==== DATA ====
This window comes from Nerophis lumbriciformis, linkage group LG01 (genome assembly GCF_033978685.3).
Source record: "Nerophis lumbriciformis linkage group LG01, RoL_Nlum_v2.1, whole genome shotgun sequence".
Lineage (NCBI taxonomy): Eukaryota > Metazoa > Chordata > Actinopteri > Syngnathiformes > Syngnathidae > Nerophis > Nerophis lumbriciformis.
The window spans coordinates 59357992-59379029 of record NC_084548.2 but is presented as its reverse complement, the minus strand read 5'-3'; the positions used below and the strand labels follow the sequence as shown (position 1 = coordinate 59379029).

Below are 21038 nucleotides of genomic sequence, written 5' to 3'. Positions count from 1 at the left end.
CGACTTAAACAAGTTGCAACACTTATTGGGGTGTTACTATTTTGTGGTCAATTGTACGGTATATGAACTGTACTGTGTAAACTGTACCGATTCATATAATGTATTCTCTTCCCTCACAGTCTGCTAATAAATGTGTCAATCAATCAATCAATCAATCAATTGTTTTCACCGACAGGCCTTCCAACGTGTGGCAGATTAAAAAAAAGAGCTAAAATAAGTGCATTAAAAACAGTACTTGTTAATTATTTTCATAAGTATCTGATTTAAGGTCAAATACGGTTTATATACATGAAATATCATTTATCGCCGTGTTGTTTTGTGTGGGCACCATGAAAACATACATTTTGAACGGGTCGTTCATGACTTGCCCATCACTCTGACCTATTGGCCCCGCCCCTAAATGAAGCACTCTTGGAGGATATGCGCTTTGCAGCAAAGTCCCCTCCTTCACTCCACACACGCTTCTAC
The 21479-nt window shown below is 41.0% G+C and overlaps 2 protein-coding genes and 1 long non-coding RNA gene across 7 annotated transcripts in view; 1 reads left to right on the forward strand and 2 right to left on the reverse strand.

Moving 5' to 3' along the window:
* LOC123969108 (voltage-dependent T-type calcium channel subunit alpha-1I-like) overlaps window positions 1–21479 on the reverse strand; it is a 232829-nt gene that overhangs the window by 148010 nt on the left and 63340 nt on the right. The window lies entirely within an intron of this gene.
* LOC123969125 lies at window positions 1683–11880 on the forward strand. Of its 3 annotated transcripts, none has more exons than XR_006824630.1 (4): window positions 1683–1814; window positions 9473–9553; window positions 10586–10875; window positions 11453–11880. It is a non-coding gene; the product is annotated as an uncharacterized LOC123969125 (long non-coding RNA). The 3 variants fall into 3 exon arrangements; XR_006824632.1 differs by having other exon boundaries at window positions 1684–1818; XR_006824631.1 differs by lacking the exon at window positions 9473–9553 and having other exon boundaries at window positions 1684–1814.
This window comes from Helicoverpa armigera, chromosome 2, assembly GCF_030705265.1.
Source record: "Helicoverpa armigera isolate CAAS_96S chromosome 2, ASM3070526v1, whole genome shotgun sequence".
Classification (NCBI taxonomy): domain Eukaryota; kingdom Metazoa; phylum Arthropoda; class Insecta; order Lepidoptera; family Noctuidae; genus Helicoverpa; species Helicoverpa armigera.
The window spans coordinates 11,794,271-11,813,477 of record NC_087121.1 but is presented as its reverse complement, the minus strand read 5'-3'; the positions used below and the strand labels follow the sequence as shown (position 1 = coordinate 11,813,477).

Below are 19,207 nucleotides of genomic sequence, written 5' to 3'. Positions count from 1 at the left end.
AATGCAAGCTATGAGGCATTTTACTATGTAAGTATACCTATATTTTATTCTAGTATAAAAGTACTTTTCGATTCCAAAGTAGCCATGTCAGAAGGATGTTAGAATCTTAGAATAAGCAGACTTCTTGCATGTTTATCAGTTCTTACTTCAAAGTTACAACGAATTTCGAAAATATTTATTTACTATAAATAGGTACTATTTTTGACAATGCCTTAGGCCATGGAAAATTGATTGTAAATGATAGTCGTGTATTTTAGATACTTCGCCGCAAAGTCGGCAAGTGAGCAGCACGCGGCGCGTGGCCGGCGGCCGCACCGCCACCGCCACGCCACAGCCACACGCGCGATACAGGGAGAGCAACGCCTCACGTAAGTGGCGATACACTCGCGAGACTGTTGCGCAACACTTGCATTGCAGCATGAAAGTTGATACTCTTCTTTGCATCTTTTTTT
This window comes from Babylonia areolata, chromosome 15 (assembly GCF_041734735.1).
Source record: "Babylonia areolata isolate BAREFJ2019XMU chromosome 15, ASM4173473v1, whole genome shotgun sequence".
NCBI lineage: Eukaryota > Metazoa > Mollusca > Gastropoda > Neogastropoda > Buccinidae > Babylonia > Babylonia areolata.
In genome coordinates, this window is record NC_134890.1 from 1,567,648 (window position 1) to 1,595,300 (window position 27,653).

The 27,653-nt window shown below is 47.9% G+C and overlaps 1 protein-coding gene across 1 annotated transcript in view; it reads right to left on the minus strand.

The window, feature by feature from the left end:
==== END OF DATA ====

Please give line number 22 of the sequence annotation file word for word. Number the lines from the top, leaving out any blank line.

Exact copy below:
The window, feature by feature from the left end: